Last weekend’s Seattle Design Festival prompted people to consider how design affects our environment. What goes up? What comes down? Who is affected by these changes and how?
Every time I come back from some place with interesting architecture and vibrant street art, I am prompted to take a look around Seattle’s urban landscape. I am thankful for people’s efforts to save historic buildings, like Washington Hall, and promote social justice-oriented development that supports livable, diverse communities as opposed to gentrification, like Puget Sound Sage. (The fabulous Davida Ingram takes an interesting approach to this with “Detour: Cascade to South Lake Union,” a walk and cell phone tour (call 206-686-8566) with the voices of past and current residents who share history and insights into one of this city’s fastest changing/gentrifying neighborhoods.)
A lot of what I shoot while I wander different parts of the country and the globe is the vivid street life. I hunger for the bold colors that warm-weather places don. Now, I’m bringing a little bit of that to Seattle’s streets, with the help of the King County Metro Bus Shelter Program and Photography Center Northwest. “Gehitu” (above) is at Northeast 65th and Northeast Ravenna Boulevard and “Maneki Sunset” is at East John and 12th Avenue East (below). Two more of my photos will be installed at other bus shelters in the city (in the South End, I hope).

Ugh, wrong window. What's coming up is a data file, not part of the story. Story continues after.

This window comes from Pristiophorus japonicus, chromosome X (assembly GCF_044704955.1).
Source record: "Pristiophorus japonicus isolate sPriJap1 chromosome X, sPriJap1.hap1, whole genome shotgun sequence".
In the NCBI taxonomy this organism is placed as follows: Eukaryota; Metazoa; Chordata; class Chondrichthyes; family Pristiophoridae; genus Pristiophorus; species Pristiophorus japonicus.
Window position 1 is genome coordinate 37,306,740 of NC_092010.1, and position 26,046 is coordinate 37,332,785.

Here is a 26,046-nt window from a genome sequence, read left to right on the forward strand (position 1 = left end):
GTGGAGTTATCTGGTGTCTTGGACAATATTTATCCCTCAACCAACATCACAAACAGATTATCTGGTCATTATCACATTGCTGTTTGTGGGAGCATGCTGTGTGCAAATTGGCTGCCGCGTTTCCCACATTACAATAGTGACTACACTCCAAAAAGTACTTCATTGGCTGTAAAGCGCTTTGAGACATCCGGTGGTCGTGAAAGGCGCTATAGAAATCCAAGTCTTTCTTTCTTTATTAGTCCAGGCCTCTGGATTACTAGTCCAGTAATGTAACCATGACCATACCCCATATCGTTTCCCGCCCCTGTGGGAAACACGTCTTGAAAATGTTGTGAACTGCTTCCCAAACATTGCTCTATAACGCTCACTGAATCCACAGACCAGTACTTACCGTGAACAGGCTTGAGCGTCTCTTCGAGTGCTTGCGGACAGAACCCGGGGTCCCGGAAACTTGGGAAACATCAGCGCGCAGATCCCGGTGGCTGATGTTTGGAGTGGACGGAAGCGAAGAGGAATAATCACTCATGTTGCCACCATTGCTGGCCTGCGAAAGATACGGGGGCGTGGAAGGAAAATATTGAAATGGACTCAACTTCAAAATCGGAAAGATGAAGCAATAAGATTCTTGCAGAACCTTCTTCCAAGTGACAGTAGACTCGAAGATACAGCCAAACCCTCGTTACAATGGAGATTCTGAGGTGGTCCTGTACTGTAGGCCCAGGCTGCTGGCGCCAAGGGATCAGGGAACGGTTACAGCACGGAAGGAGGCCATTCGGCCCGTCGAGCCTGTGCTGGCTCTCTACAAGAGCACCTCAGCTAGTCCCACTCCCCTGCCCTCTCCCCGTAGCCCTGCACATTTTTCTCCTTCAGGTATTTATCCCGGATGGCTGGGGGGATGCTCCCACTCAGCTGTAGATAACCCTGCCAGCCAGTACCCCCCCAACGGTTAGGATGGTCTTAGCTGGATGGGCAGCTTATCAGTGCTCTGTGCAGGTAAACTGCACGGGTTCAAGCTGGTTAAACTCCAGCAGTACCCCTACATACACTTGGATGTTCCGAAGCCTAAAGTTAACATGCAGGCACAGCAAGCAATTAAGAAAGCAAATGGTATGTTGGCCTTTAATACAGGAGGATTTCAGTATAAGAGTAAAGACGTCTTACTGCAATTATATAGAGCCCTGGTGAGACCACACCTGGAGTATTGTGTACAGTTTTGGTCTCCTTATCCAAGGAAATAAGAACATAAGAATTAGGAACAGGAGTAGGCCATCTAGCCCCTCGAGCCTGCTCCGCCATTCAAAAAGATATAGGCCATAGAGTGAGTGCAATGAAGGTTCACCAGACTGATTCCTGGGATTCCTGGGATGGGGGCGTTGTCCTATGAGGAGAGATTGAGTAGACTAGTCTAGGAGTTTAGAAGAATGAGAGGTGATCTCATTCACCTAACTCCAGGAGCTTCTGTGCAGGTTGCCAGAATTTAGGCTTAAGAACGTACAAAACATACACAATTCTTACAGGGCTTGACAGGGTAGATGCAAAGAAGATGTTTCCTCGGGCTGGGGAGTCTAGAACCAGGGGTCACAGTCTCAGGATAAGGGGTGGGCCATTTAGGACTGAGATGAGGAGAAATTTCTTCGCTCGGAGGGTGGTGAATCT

“Gehitu,” in its original version is also on view at the Artist Trust exhibition, A Celebration of Washington Artists, at the Washington Convention and Trade Center’s 2nd floor North Gallery through October 18th.
The next time you’re waiting for your bus, or rambling through the city, take a look around. See what’s up. Think about how it got there. And please don’t tag the art that someone is offering as a gift for you.